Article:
Moscow – A Russian court has reduced to two years in prison for an activist convicted of “thugs” for sticking a dummy image of President Vladimir Putin on a light pole. The incident has been seen by many as another example of the Russian government’s bending the laws to silence criticism.
Russians Alexander Shabarchin and Danila Vasilyev were arrested in 2018 after they stuck a dummy, Putin mask and striped prison jumpsuit, onto a lamppost in Perm city. On the dummy’s forehead, activists write “liars,” and they put up a sign that says “war criminals”;. They then recorded the reaction of passersby and uploaded the video to YouTube.
Shabarchin, 22, was sentenced to two years in prison in August. Vasilyev received a year of suspended imprisonment.
Following the appeal, the Perm regional court on Thursday reduced the Shabarchin penalty to two years of suspended imprisonment, court spokesman Alyona Popova told French news agency AFP. He was released from prison the same day. Vasilyev’s punishment hasn’t changed, but he is never jailed.
The famous Russian human rights group Memorial described Shabarchin as a “political prisoner”. London-based Amnesty International called him a “prisoner of conscience” and demanded his immediate release last month, saying that charges against both activists should be completely abolished.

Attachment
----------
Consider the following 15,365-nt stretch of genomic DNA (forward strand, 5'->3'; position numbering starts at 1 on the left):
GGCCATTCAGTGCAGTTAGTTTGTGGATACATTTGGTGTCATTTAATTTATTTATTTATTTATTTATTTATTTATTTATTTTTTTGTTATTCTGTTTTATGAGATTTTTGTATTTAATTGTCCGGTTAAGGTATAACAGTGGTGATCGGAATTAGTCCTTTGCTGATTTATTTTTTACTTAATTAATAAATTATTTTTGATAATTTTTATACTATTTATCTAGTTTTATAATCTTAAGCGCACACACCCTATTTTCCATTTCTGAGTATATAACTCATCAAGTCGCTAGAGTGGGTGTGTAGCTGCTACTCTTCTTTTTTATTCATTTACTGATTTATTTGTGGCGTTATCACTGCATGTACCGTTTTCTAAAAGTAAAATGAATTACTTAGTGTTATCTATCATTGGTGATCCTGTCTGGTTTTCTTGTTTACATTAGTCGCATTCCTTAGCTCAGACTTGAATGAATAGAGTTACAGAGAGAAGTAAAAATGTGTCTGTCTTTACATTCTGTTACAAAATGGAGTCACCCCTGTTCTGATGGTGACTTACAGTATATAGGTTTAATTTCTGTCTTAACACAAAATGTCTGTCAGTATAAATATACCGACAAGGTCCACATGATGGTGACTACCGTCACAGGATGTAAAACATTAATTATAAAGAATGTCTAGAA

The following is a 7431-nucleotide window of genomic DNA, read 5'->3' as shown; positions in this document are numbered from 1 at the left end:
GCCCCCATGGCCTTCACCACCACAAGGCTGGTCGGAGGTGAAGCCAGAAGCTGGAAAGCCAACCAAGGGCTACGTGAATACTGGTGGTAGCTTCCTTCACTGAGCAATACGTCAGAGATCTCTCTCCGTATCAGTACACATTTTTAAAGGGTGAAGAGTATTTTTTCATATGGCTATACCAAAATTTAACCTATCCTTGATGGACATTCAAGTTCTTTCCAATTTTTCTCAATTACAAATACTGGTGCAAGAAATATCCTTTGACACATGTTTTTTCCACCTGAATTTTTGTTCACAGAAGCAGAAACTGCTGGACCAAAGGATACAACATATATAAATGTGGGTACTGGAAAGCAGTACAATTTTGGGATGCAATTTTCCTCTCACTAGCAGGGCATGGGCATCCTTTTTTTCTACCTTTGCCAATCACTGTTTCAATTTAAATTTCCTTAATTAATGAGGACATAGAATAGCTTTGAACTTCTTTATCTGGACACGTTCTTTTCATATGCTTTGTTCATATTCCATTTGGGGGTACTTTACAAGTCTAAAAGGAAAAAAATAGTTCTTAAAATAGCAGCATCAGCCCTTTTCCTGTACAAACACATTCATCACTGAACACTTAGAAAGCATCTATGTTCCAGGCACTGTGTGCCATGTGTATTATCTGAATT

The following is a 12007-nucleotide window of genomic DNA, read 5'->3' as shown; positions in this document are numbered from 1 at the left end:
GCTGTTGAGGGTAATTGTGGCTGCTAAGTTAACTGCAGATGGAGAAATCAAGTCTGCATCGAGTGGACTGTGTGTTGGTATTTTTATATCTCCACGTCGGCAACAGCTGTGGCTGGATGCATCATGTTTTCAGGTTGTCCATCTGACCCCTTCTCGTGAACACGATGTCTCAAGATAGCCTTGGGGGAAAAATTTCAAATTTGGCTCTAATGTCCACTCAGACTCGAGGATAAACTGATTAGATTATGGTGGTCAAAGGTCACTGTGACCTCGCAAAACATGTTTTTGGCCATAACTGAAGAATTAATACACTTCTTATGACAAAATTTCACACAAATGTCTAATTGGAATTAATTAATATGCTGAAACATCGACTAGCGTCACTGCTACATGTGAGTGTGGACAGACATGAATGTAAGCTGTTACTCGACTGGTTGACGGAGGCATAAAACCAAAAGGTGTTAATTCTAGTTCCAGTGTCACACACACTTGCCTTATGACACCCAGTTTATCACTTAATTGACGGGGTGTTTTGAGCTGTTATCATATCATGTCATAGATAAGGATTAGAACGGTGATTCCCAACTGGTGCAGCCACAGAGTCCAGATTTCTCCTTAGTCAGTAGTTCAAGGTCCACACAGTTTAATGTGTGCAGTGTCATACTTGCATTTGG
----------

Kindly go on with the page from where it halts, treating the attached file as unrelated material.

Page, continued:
Natalia Prilutskaya, Amnesty International Russia researcher, said in a statement posted online by the organization late last year the stunt “was within the scope of freedom of expression that Russia had. is committed to being a party to international human rights treaties “. month.
Putin’s government has a long history of using laws and courts to silence dissidents, imprisoning everyone from political opposition leaders for organizing protests. moderate love, up to ordinary citizensThat doesn’t match the government’s story.
When the court ruling was taken in Perm, another activist was arrested in Moscow on Thursday night for staging a dramatic street art protest in solidarity with the “main prisoners. rule of the country. He was sold naked on a large cross near the headquarters of the Russian Federal Security Agency (FSB).
The activist, identified as Pavel Krisevich, was tied to a cross by raincoat activists labeled “FSB”, who used harmless burning liquid on the sidewalk in front of the house. the nail is constructed with a harmless flammable liquid at low temperature. They threw papers, symbolizing criminal cases, into the fire.
On Friday, Krisevich was sentenced to 15 days in prison for not obeying police orders.
The protests draw attention to the work of the FSB, which has often been criticized for opening politically colored investigations to put pressure on dissidents.